So, it was Sabrina and I who were on the phone on an almost daily basis for weeks at a time, arranging meetings with social workers, school principals and administrators. Making doctors and dentist appointments. Two Jewish moms sometimes tripping over each other to help a kid who for so long had no mom at all to go to bat for him.
As it turned out, Sabrina’s family had also offered Jonah a place to live. They had a
little more room, a lot more room and food wise, did not keep a kosher home like we did.
A crash course in keeping kosher. Now there are levels of keeping kosher. Though my family is not the most strict, we do have separate dishes, pots silverware for meat and dairy. We do not mix meat and dairy. No cheeseburgers or Parmesan anything here.
We do not bring non-kosher meat into the house. There is a way to prepare food, to clean up from the food, that keeps the kitchen kosher.
Now, what non-Jewish kid who up until a few years ago had no Jewish friends would want to put up with that on a daily basis?
Not to mention access to a car.
A car. An 18-year-old teen-aged boy and access to a car. So he could get to his job as a summer camp counselor, go out with friends, have that freedom that only a car can give you.
What 18-year-old boy is going to turn that down?
Forget it, kid. I’ll still be here, but you got offered a car? Good for you.
There is no way Jonah is going to live with us after an offer like that, I thought to myself, about a week after March for our Lives.
I was getting used to the idea of having him come to live with us. More than used to. I was starting to get attached.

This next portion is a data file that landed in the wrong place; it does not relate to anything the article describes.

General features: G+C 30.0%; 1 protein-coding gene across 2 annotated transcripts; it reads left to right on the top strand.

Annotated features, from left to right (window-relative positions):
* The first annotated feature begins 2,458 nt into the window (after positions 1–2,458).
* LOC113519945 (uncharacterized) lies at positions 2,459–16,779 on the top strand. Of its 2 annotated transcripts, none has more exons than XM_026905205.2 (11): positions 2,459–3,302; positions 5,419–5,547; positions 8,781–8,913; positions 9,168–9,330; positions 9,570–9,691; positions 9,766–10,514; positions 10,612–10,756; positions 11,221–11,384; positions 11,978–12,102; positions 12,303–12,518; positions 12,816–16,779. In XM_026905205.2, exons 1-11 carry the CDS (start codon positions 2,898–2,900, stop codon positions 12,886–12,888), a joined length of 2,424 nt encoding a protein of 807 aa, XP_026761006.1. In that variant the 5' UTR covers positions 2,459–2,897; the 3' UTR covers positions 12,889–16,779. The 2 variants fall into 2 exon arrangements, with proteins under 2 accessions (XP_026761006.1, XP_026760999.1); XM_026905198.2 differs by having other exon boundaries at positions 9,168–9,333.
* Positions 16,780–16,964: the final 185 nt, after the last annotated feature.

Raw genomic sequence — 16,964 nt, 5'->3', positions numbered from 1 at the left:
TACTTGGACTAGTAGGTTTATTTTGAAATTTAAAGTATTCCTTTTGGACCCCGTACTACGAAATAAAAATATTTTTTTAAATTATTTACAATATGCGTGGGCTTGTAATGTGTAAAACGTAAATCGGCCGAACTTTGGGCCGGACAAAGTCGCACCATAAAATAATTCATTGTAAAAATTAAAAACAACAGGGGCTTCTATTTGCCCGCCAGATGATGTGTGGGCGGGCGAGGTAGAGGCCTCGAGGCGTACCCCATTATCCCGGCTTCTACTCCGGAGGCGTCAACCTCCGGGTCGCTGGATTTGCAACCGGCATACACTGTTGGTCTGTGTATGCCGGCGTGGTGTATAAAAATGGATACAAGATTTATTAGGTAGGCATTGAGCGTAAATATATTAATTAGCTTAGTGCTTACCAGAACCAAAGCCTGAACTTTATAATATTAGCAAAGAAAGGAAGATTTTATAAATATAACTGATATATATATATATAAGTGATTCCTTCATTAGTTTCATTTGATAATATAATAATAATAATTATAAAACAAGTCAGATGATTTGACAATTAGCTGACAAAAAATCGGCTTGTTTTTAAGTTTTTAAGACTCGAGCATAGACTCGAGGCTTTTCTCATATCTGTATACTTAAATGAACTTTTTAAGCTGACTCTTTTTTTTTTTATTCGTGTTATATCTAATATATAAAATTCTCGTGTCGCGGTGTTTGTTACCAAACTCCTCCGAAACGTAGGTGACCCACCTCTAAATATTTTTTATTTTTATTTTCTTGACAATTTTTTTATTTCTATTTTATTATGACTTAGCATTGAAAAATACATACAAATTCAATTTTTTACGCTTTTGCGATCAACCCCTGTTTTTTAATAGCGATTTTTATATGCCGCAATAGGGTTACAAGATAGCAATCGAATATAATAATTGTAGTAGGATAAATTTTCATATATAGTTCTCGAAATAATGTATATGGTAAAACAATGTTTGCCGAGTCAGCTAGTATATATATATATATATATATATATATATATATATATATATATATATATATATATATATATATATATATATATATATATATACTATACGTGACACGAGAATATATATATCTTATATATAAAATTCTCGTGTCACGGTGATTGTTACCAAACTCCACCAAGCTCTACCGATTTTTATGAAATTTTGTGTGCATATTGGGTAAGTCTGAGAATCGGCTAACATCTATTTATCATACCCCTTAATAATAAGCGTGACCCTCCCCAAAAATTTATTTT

I had just finished an afternoon workout at the JCC. In the shower, I told myself, this is not about YOU. This cannot be taken as a personal rejection. He has to do what is best for him.
This is not a competition.
Let him go. You’ve got enough going on.
Let him go where he wants to go.
After towelling off, I checked my phone to see there was a text from my son.
“Mom, when will you be home? We have something waiting for you, it’s a big surprise!”
As I write this, my oldest child, an adult in the legal sense now at 18, is safely away at her summer job as a counselor at an overnight camp.
She will not be behind the wheel of a car, or maybe will hardly even be in a car, for the next 8 weeks. And the weeks of the summer, according to the American Automobile Association, are the deadliest for teenagers.
This is the tale of me, a mom, who went against the grain and put her foot down because she did not want her daughter or her friends to become another summer statistic.
Late to the game in the car-crazed culture of the Metro Detroit Area, my daughter got her license nearly a good two years after most teens get theirs.
I was completely fine with that. Even though sometimes I could feel my very bottom turning to mush at the amount of time I spent behind the wheel picking up and driving her to and from sports and band rehearsals.